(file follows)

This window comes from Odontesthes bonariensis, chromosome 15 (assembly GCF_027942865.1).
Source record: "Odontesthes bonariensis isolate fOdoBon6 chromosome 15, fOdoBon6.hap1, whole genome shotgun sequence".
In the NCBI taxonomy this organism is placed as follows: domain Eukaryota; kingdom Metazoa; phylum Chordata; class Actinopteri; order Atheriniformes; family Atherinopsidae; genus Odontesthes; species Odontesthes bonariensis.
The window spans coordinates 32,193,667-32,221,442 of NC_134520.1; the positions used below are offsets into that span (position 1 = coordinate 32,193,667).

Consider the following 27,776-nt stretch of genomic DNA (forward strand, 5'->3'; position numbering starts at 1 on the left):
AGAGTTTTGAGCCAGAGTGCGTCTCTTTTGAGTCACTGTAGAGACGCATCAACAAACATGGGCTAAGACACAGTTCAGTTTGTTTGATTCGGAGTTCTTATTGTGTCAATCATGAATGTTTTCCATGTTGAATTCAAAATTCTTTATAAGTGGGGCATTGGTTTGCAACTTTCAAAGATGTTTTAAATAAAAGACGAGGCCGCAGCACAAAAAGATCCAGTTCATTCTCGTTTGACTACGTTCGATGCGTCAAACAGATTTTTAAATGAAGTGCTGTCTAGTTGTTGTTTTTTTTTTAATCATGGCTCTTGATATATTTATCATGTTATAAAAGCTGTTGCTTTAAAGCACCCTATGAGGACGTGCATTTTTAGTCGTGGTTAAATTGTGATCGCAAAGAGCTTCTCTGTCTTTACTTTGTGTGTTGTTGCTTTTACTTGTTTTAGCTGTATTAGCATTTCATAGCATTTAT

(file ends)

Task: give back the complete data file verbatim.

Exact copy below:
This window comes from Odontesthes bonariensis, chromosome 15 (assembly GCF_027942865.1).
Source record: "Odontesthes bonariensis isolate fOdoBon6 chromosome 15, fOdoBon6.hap1, whole genome shotgun sequence".
In the NCBI taxonomy this organism is placed as follows: domain Eukaryota; kingdom Metazoa; phylum Chordata; class Actinopteri; order Atheriniformes; family Atherinopsidae; genus Odontesthes; species Odontesthes bonariensis.
The window spans coordinates 32,193,667-32,221,442 of NC_134520.1; the positions used below are offsets into that span (position 1 = coordinate 32,193,667).

Consider the following 27,776-nt stretch of genomic DNA (forward strand, 5'->3'; position numbering starts at 1 on the left):
AGAGTTTTGAGCCAGAGTGCGTCTCTTTTGAGTCACTGTAGAGACGCATCAACAAACATGGGCTAAGACACAGTTCAGTTTGTTTGATTCGGAGTTCTTATTGTGTCAATCATGAATGTTTTCCATGTTGAATTCAAAATTCTTTATAAGTGGGGCATTGGTTTGCAACTTTCAAAGATGTTTTAAATAAAAGACGAGGCCGCAGCACAAAAAGATCCAGTTCATTCTCGTTTGACTACGTTCGATGCGTCAAACAGATTTTTAAATGAAGTGCTGTCTAGTTGTTGTTTTTTTTTTAATCATGGCTCTTGATATATTTATCATGTTATAAAAGCTGTTGCTTTAAAGCACCCTATGAGGACGTGCATTTTTAGTCGTGGTTAAATTGTGATCGCAAAGAGCTTCTCTGTCTTTACTTTGTGTGTTGTTGCTTTTACTTGTTTTAGCTGTATTAGCATTTCATAGCATTTAT